Figure 5: PG/1237: line drawing of death pit PG1237 with human remains and lyres, Public Domain, no known copyright restrictions.

As it turns out, recent reanalyses of two of the skulls of the deceased show that they were, in fact, killed with blunt force, and possibly subjected to intentional preservation with mercury (Baadsgaard et al. 2011). Whatever the specific cause of death, the notion of human sacrifice was fascinating for the broader public, who became engrossed by these mysterious death rituals after the publication of Amédée Forestier in The Illustrated London News, which included artistic reconstructions before and after the act of sacrifice (Figure 6).

Figure 6: Artist’s reconstruction of the funeral procession at Ur. Produced in 1938 by A. Forestier (Paris 1854 – 18 November 1930 London), Public Domain.

Ur’s “death pits” are not our only known case of human sacrifice in history. Egypt’s First Dynasty kings, who reigned around 3100-2900 BCE, were buried at the site of Abydos (Figure 7). The largest of these stone-built tombs, belonging to King Djer (“Tomb O” on the plan), contained enough subsidiary tombs to house somewhere between 317 and 338 individuals, while several other kings from this Dynasty also had subsidiary burials surrounding their tomb. Although not all Egyptologists agree, the large number of subsidiary burials suggests that some were likely sacrificed. Indeed the tomb of Hor Aha, which included three adjacent rows of 36 subsidiary graves containing males of around 20-25 years, seems to provide evidence of human sacrifice: examination of dental remains by Nancy Lovell suggests that some males died by strangulation (see Bard 2003 for discussion).

Anyang, the last capital of the Shang Dynasty (1600-1046 BCE) along the banks of the Huan River in Henan Province, China, also contains evidence of human sacrifice. Like Ur, Anyang’s cemetery contained a large number of small graves, but a few graves stand out because of their size – burial pits with ramps sloping down into the tombs. One of these tombs had 11 rows of headless corpses (59 in total) laid out along the ramp. Evidence of human sacrifice was also found elsewhere within the tomb (Scarre and Fagan 2016, 165–167).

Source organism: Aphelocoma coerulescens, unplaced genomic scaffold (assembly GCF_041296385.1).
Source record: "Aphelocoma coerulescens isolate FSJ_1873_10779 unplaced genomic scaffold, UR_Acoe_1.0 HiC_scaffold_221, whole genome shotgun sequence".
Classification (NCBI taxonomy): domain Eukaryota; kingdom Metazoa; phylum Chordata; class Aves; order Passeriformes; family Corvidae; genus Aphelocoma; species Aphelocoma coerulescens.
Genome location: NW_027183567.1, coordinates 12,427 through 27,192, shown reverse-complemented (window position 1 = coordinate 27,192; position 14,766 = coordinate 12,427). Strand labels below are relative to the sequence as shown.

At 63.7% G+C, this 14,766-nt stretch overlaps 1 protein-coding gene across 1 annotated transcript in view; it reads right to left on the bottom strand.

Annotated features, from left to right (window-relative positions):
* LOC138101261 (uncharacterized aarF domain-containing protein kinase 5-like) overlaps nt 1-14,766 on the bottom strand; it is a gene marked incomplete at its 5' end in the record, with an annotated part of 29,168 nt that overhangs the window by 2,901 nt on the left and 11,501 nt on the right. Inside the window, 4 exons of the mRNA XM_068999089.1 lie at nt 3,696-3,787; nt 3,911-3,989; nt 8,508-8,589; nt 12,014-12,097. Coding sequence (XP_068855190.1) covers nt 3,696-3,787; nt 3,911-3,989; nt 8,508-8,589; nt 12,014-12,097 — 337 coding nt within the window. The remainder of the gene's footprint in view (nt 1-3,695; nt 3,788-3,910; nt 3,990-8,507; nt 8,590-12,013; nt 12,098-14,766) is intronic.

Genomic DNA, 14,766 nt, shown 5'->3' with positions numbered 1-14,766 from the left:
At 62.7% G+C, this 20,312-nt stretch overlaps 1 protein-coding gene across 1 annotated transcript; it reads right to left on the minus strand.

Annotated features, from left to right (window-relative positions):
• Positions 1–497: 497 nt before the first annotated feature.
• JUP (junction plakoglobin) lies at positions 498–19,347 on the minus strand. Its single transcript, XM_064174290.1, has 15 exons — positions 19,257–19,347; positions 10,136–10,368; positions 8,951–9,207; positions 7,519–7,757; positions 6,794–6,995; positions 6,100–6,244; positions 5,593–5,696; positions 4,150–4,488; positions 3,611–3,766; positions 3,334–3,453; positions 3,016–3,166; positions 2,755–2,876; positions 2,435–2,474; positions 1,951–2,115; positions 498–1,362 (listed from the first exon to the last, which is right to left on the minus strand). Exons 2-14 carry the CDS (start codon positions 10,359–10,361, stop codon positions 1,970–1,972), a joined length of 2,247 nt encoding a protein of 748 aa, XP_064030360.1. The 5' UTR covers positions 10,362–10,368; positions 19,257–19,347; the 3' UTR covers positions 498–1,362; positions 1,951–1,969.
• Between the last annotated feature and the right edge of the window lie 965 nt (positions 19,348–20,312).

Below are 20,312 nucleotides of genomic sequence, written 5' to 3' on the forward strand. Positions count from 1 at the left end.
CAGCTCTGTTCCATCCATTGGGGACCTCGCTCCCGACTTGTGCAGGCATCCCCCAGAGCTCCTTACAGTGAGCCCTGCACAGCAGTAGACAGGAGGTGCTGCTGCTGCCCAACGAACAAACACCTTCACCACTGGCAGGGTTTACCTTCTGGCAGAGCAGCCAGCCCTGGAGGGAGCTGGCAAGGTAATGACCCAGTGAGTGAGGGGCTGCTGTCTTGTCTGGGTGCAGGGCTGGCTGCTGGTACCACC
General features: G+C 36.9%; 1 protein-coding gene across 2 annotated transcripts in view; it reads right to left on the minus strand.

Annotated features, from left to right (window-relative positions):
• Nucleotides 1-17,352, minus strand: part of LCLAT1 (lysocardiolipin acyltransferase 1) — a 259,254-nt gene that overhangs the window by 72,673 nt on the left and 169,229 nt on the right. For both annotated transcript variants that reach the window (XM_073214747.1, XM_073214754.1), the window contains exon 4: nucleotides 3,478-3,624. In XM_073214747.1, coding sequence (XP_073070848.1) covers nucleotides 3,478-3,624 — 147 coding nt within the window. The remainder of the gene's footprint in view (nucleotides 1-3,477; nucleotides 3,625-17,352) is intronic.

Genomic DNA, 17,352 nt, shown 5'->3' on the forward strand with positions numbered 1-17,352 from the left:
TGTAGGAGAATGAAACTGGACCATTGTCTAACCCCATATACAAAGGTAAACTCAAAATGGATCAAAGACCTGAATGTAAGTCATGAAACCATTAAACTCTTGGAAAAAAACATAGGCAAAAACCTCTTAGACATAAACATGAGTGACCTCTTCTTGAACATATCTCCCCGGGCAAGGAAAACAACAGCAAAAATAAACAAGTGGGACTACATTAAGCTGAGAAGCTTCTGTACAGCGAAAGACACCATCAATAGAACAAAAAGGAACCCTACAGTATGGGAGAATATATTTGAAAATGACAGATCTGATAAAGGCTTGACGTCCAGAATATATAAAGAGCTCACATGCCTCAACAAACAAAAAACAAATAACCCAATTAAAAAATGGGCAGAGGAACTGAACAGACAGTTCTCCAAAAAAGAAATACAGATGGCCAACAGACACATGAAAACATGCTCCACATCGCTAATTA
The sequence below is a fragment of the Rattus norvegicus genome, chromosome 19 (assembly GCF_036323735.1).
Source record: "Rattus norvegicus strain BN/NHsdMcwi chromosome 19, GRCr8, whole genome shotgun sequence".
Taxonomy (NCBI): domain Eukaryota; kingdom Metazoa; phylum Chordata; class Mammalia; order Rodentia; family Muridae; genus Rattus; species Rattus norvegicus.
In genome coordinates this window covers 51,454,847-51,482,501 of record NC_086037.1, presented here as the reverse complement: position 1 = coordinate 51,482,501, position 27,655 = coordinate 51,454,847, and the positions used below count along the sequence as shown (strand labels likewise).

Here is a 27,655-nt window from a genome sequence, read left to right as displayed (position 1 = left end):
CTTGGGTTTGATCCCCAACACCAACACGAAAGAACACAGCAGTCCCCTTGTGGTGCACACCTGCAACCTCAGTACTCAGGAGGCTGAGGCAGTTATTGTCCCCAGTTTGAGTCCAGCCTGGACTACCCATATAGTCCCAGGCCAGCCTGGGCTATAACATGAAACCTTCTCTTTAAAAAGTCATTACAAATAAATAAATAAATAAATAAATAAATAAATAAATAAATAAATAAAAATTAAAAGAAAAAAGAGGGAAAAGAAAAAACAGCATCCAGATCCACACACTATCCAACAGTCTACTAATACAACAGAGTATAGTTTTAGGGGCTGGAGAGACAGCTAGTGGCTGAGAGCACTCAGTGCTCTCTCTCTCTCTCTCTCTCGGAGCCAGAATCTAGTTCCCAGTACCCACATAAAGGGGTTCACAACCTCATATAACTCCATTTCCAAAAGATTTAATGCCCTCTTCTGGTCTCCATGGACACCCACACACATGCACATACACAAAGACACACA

Figure 7: Map overlay of necropolis at Umm el-Qa’ab near Abydos in Egypt. The tombs of kings are marked with letters. Subsidiary burials surround these tombs. From AbydosSatMap.jpg. CC0 1.0 Universal.
Figure 8: Archaeological remains of Anemospilia on Crete from the front vestibule. Credit: Olaf Tausch, CC BY 3.0.

Human sacrifice did not always involve royal servants (“retainer sacrifice”), however. At the ancient city at Tell Umm el-Marra in northern Syria, east of Aleppo, excavators uncovered a grave dating to the early second millennium BCE. This burial contained 13 individuals—men, women, and children—interred at the very bottom with no grave goods. Analysis of the well preserved skulls from these remains suggests death by blunt force trauma. Above these individuals were deposited 10 layers of sacrificed animals, specifically horses, donkeys, dogs, and vultures. Whether these were interred all at once or over a period of months or years is difficult to say. This pit has been interpreted as perhaps a “high-intensity” ritual performed to win the gods’ favour in a time of crisis. Another theory is that the dead may represent defeated enemies and their relatives, as vultures symbolized dishonour in the afterlife (Schwartz 2013). From this same time period comes further evidence of a ritual human sacrifice from a temple on the slopes of Mount Juktas in Crete, captured in dramatic fashion in a 1981 National Geographic Article, “The Drama of Death in a Minoan Temple” (Figure 8).